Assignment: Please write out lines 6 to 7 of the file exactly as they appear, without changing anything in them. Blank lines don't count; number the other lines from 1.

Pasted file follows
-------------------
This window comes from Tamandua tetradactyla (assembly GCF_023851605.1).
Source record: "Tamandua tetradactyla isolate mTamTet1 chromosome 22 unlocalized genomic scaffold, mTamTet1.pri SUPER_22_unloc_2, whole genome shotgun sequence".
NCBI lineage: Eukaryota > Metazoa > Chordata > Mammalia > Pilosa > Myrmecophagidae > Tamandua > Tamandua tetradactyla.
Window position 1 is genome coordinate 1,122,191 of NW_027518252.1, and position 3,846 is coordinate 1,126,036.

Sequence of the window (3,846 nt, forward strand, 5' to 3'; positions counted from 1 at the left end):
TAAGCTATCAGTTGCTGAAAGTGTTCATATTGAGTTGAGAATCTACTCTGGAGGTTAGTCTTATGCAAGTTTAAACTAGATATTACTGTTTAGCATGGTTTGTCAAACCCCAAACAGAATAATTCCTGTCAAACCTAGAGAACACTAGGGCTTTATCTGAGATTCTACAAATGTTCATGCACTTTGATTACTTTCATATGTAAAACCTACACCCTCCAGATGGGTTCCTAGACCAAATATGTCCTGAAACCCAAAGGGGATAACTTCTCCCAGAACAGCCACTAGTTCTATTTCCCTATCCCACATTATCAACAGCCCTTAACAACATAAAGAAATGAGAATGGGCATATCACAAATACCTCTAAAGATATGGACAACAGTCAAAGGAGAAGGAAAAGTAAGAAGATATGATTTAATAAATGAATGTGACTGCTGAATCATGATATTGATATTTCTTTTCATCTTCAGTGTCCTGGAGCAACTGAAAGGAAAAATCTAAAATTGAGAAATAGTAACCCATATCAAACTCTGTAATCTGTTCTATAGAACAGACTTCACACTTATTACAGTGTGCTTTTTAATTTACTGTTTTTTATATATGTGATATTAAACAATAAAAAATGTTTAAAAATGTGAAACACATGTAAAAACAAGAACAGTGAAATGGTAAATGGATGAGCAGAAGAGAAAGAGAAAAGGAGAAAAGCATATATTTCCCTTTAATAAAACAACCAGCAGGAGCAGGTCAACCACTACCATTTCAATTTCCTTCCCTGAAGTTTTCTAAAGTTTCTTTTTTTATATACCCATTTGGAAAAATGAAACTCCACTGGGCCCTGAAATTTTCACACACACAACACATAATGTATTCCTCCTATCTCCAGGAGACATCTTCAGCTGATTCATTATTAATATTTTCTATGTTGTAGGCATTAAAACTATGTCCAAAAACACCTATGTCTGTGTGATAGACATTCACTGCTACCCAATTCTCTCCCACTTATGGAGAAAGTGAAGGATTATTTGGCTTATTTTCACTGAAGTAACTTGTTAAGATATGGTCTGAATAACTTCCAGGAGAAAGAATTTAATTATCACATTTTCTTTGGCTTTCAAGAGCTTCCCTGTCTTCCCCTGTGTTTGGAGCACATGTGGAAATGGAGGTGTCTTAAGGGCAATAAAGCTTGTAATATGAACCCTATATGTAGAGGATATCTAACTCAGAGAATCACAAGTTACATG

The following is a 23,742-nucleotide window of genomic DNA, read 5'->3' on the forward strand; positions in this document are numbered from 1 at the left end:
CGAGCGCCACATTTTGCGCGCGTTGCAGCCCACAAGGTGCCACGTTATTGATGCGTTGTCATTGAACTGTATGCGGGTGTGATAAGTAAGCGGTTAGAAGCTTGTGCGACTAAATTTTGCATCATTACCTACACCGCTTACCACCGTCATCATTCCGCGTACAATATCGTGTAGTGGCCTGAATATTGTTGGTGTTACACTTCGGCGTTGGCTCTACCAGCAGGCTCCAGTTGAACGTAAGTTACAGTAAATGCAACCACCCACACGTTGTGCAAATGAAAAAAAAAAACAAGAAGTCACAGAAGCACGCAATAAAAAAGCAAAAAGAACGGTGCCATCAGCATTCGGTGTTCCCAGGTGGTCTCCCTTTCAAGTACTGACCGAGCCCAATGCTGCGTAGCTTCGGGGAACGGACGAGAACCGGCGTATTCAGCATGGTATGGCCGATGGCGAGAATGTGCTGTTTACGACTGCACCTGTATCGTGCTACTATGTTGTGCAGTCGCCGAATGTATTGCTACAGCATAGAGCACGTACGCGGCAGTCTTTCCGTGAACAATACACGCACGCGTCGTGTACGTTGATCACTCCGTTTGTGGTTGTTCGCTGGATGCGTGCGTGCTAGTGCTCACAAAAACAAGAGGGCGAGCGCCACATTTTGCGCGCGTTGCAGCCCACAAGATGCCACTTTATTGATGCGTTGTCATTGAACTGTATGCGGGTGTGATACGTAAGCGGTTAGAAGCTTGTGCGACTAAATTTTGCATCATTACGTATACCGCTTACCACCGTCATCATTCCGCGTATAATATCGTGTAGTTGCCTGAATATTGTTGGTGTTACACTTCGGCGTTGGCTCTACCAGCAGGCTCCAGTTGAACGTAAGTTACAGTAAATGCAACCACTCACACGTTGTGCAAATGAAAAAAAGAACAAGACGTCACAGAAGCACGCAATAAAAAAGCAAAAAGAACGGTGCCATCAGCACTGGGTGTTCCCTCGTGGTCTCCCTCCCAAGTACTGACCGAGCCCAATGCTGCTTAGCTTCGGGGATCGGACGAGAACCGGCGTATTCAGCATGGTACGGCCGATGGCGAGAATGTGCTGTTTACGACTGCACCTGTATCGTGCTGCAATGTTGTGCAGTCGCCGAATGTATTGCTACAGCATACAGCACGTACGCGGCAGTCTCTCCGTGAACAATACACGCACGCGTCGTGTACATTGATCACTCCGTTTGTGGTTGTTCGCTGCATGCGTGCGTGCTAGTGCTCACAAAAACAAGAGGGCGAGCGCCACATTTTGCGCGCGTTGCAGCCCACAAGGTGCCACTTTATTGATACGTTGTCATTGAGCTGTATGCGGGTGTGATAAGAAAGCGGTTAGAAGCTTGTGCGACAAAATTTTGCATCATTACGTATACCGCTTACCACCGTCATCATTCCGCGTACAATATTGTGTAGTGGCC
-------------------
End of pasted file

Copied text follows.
TAAGCTATCAGTTGCTGAAAGTGTTCATATTGAGTTGAGAATCTACTCTGGAGGTTAGTCTTATGCAAGTTTAAACTAGATATTACTGTTTAGCATGGTTTGTCAAACCCCAAACAGAATAATTCCTGTCAAACCTAGAGAACACTAGGGCTTTATCTGAGATTCTACAAATGTTCATGCACTTTGATTACTTTCATATGTAAAACCTACACCCTCCAGATGGGTTCCTAGACCAAATATGTCCTGAAACCCAAAGGGGATAACTTCTCCCAGAACAGCCACTAGTTCTATTTCCCTATCCCACATTATCAACAGCCCTTAACAACATAAAGAAATGAGAATGGGCATATCACAAATACCTCTAAAGATATGGACAACAGTCAAAGGAGAAGGAAAAGTAAGAAGATATGATTTAATAAATGAATGTGACTGCTGAATCATGATATTGATATTTCTTTTCATCTTCAGTGTCCTGGAGCAACTGAAAGGAAAAATCTAAAATTGAGAAATAGTAACCCATATCAAACTCTGTAATCTGTTCTATAGAACAGACTTCACACTTATTACAGTGTGCTTTTTAATTTACTGTTTTTTATATATGTGATATTAAACAATAAAAAATGTTTAAAAATGTGAAACACATGTAAAAACAAGAACAGTGAAATGGTAAATGGATGAGCAGAAGAGAAAGAGAAAAGGAGAAAAGCATATATTTCCCTTTAATAAAACAACCAGCAGGAGCAGGTCAACCACTACCATTTCAATTTCCTTCCCTGAAGTTTTCTAAAGTTTCTTTTTTTATATACCCATTTGGAAAAATGAAACTCCACTGGGCCCTGAAATTTTCACACACACAACACATAATGTATTCCTCCTATCTCCAGGAGACATCTTCAGCTGATTCATTATTAATATTTTCTATGTTGTAGGCATTAAAACTATGTCCAAAAACACCTATGTCTGTGTGATAGACATTCACTGCTACCCAATTCTCTCCCACTTATGGAGAAAGTGAAGGATTATTTGGCTTATTTTCACTGAAGTAACTTGTTAAGATATGGTCTGAATAACTTCCAGGAGAAAGAATTTAATTATCACATTTTCTTTGGCTTTCAAGAGCTTCCCTGTCTTCCCCTGTGTTTGGAGCACATGTGGAAATGGAGGTGTCTTAAGGGCAATAAAGCTTGTAATATGAACCCTATATGTAGAGGATATCTAACTCAGAGAATCACAAGTTACATG

The following is a 23,742-nucleotide window of genomic DNA, read 5'->3' on the forward strand; positions in this document are numbered from 1 at the left end: